Suspended in 1997 by the AFL for 16 matches, he told ABC reporter Ben Knight seven years later that he knew he broke the rules but still didn’t believe he’d done anything wrong.
“I certainly don’t feel guilt about doing something that would help my health. I knew I was running a risk of getting caught and suspended and I took that risk, but guilt? No. Certainly not.”
However, the inadvertent consumption of a substance that is, for one reason or another, on WADA’s banned list should be another matter altogether.
It might be a sign of the need for players to take greater care over what they allow to enter their systems, but it is not cheating.
Fremantle’s Ryan Crowley received a 12-month suspension last season, which effectively brought his career to an end.
He’d tested positive for methadone, which was, apparently, an ingredient in a painkiller he’d taken to relieve the symptoms of his chronic back condition. On the advice of a health professional outside the club.
“I think everyone feels the penalty was about right,” AFL CEO Gillon McLachlan told ABC News Radio, and it would seem nobody disagreed.
There were no voices of protest from the football “insiders” afterwards.
No outraged columns condemning the fact that rights available to any other citizen of the country had been overridden by The Rules.
Yet what exactly was Crowley’s crime?
It seems that nobody was accusing him of actually committing one, of being a cheat, of deliberately setting out to gain an unfair advantage.
McLachlan went on to say that “the tribunal know there was no intention to get any performance-enhancing effect”, conceding that “technically he could have actually got zero”.
So why didn’t he?
On the AFL website, Dr Peter Larkins said Crowley had been “banned on the basis that, if you’re trying to mask pain to play sport, the WADA rules have said that it’s not healthy to mask pain of that severity”.
So WADA and everybody else were simply trying to help Crowley to look after himself better?
If so, that’s certainly an admirable goal, but then why hasn’t closer attention been paid to the “jabs” routinely administered to enable players to see out a game?
Clearly, there’s a problem here to do with definition.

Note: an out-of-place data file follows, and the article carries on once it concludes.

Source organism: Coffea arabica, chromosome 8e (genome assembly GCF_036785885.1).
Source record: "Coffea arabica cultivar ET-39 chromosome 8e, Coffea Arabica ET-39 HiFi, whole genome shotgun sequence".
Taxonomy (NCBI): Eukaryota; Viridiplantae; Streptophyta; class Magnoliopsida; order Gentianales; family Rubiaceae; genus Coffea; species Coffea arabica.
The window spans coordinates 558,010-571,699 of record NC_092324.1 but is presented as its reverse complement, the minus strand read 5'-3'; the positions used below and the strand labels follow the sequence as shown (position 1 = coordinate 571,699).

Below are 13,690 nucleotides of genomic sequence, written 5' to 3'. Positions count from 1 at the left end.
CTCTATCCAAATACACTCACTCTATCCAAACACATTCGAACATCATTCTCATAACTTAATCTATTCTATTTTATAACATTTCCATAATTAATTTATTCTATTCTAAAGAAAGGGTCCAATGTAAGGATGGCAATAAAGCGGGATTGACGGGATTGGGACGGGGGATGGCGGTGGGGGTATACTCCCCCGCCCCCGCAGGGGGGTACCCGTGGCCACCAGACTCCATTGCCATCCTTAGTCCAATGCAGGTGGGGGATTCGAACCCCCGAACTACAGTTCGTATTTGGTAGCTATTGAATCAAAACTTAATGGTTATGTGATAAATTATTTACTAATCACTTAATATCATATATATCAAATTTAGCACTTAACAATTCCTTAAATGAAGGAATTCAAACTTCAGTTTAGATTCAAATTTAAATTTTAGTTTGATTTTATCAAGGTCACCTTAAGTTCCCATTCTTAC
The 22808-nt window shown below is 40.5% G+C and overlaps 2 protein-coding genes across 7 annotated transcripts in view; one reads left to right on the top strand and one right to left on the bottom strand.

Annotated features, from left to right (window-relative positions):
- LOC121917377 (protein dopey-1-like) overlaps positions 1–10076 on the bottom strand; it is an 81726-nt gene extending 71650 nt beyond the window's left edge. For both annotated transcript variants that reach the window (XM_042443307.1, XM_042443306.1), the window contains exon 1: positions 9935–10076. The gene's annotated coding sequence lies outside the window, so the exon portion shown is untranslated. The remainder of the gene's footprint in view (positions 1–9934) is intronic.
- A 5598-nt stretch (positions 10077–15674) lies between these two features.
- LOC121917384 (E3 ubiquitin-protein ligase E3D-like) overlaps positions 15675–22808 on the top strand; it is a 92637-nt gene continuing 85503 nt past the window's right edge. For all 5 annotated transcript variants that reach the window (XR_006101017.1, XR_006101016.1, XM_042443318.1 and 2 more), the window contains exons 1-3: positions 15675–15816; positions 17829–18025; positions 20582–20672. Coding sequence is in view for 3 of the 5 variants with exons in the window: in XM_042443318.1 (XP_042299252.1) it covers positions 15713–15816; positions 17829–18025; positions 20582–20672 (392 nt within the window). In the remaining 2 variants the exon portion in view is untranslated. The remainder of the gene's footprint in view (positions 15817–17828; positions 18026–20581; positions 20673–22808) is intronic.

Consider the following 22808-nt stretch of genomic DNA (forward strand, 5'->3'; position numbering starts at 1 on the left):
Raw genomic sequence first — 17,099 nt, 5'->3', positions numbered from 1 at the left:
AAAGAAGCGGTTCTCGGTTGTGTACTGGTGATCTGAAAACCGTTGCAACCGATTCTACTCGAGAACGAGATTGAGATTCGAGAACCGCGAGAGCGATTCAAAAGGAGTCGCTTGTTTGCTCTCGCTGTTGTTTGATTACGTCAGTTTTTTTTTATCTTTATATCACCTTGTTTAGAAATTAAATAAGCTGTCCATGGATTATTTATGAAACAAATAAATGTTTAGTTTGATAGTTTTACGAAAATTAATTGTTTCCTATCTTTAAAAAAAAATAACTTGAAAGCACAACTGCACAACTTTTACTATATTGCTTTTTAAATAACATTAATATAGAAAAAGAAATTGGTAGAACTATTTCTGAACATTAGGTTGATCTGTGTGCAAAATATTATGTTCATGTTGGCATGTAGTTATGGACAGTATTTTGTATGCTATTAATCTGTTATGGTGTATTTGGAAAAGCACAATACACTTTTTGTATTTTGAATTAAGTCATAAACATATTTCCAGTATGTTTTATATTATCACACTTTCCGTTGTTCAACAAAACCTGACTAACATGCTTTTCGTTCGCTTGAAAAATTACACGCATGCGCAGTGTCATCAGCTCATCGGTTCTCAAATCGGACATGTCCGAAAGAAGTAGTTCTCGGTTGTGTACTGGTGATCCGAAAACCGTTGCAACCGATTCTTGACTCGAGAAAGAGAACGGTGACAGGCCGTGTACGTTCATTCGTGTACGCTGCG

Alarm bells should have started ringing a couple of years ago that The Rules were in urgent need of reconsideration when St Kilda player Ahmed Saad was suspended for 18 months having tested positive for a partially forbidden substance after consuming Viking Protein’s Before Battle protein powder.
It contains a plant-based substance known as methyl synephrine, also known as “bitter orange”, a minor stimulant which is on WADA and ASADA’s list of match-day verbotens. That is, players can take it for six days a week, but need to give it a rest on the seventh.
Saad had used the product regularly, swore that he didn’t know it was forbidden before a match and argued, quite reasonably, that he hadn’t set out to cheat.
And, if ever a case called for a gentle rap over the knuckles and a firm don’t-you-ever-do-it-again warning, this was it.
But ASADA went on to appeal the lack of severity of the sentence, arguing that Saad should have been rubbed out for two years.
According to former ASADA chairman Richard Ings, “the general rule is that 18 to 24-month bans are a win where no intent to dope exists”. So, given the way the rules stand at the moment, Saad should regard himself as having been lucky.
Instead of coming up with Draconian decrees more attuned to the medieval era than the modern day, it’s time for anti-doping agencies, the administrators of the game and the columnists who want to guide our thinking, to remember that players are human beings with rights.
There is no such thing as cheating without the intention to cheat.
WADA’s website boasts that its Code “was never designed to be a document that stood still”.
So maybe it’s time to get it moving.